Given the open-world nature, there are times where I end up getting a collectible in a way that the game probably didn't intend for me to do. Also it can be a bit of a pain navigating the islands when you're trying to go somewhere and suddenly you run into a zooming pad that will rocket you in another direction or you're trying to homing attack and you hit something else instead. Also sometimes it can be quite tedious trying to climb up areas and if you fall off, you have to start all over again. The six towers on Rhea Island especially are a pain to climb up with how tall they are so expect to start over and over and over again once you fall off. I'd say they did well on translating Sonic the Hedgehog into open-world gameplay, but there are some creases they can do with ironing out for future titles.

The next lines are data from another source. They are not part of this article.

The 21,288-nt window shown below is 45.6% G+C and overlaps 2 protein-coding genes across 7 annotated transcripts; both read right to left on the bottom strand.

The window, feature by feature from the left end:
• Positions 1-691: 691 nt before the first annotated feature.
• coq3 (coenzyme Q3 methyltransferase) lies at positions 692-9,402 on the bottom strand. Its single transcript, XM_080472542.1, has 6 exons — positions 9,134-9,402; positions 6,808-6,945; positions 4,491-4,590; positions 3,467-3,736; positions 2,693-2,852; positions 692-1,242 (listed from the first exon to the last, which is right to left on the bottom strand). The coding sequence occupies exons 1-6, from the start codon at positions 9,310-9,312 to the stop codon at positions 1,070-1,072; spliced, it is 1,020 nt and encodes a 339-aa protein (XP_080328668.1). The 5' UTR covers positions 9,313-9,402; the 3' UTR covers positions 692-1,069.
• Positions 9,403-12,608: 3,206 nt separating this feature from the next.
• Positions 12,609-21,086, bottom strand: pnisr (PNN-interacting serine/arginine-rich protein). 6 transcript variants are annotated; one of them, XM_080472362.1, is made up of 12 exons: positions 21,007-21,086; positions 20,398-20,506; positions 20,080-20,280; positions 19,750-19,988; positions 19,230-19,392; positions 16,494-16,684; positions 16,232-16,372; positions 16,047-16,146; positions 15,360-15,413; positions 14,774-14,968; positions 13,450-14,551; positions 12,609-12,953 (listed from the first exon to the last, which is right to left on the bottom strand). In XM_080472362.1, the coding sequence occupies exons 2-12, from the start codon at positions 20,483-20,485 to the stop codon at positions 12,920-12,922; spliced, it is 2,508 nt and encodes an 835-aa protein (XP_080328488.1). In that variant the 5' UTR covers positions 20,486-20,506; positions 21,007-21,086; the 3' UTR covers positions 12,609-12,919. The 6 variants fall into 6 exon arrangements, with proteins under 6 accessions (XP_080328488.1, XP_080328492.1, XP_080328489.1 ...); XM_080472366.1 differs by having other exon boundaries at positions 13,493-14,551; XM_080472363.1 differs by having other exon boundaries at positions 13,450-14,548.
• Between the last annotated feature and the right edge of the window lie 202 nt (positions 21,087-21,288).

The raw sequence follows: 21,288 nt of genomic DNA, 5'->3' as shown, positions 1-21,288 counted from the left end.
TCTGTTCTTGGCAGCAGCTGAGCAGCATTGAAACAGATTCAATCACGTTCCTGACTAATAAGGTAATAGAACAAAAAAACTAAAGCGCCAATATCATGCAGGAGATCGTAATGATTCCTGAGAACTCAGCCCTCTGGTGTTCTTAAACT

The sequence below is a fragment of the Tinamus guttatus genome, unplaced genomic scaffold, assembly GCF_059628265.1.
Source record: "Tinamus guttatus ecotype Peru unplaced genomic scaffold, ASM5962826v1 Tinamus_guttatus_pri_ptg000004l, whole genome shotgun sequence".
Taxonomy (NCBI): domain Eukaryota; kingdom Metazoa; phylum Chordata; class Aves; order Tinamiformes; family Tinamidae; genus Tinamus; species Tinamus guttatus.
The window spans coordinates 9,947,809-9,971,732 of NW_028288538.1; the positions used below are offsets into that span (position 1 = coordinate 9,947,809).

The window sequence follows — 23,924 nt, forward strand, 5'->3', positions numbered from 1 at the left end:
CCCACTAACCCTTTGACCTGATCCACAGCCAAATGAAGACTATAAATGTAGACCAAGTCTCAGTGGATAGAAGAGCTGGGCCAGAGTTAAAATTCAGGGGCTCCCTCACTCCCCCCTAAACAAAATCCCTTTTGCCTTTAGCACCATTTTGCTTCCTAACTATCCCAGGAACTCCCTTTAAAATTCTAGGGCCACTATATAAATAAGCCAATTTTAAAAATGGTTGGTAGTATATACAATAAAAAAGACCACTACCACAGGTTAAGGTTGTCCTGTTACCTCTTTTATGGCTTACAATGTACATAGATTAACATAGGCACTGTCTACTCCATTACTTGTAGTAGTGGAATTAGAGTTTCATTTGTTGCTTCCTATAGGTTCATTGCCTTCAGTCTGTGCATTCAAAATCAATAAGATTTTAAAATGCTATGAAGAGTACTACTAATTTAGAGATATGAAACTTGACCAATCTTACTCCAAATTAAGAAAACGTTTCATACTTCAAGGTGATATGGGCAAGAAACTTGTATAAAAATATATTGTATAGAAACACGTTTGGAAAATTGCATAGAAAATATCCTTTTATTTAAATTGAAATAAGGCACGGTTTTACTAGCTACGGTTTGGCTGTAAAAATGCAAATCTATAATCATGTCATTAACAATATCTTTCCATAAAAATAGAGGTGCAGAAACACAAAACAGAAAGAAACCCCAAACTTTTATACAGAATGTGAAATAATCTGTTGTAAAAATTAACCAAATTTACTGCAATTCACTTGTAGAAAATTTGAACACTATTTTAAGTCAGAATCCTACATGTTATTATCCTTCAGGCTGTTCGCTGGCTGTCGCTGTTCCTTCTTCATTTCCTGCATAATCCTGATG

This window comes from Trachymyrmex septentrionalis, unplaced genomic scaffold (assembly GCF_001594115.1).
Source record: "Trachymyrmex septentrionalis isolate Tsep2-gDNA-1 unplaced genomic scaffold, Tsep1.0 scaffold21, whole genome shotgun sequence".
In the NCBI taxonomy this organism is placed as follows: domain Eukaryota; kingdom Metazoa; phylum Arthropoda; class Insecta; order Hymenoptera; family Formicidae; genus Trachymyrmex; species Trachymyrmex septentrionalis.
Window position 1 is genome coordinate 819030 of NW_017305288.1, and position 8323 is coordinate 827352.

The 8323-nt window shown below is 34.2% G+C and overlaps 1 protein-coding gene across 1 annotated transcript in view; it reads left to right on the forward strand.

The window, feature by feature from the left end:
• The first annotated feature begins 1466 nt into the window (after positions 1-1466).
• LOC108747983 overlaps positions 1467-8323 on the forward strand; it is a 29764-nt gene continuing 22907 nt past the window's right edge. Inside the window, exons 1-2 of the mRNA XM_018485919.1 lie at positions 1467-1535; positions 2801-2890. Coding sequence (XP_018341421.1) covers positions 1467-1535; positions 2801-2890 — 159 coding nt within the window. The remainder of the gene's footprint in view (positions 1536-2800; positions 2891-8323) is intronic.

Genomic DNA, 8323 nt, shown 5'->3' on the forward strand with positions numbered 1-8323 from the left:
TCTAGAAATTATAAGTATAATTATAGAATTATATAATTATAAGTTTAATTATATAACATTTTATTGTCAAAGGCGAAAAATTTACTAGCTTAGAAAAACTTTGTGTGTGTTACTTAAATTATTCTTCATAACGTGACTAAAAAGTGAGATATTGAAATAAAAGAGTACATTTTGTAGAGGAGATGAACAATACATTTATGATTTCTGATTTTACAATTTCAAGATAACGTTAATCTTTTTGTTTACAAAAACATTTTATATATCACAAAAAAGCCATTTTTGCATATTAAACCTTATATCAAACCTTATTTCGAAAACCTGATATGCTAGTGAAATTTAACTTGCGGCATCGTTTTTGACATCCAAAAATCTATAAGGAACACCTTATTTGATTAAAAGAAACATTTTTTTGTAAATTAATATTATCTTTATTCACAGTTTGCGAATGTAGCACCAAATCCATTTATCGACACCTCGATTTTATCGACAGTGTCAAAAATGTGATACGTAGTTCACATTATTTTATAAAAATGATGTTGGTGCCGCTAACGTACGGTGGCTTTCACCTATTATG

For those that prefer more traditional Sonic gameplay, there are multiple stages you can play through in where Sonic enters Cyberspace and plays through classic areas from previous games. Those stages are the typical run-to-the-goal types we expect from Sonic games and they give you achievements to play for like getting an S rank, collecting five Red Star rings, finishing with a particular number of rings and so forth. Some stages might be easy to get an S rank in while some are much harder. There's one particular stage where it's so hard to get an S rank that even SEGA themselves acknowledged this and made this whole video on tips for how to do the stages in the fastest times possible. No really. No game should ever be that difficult to do to the point where the company has to help you. That's just bad design right there. The stages themselves are also complete wastes of time and are irrelevant to the game thanks to one feature that undermines their presence...the fishing minigame.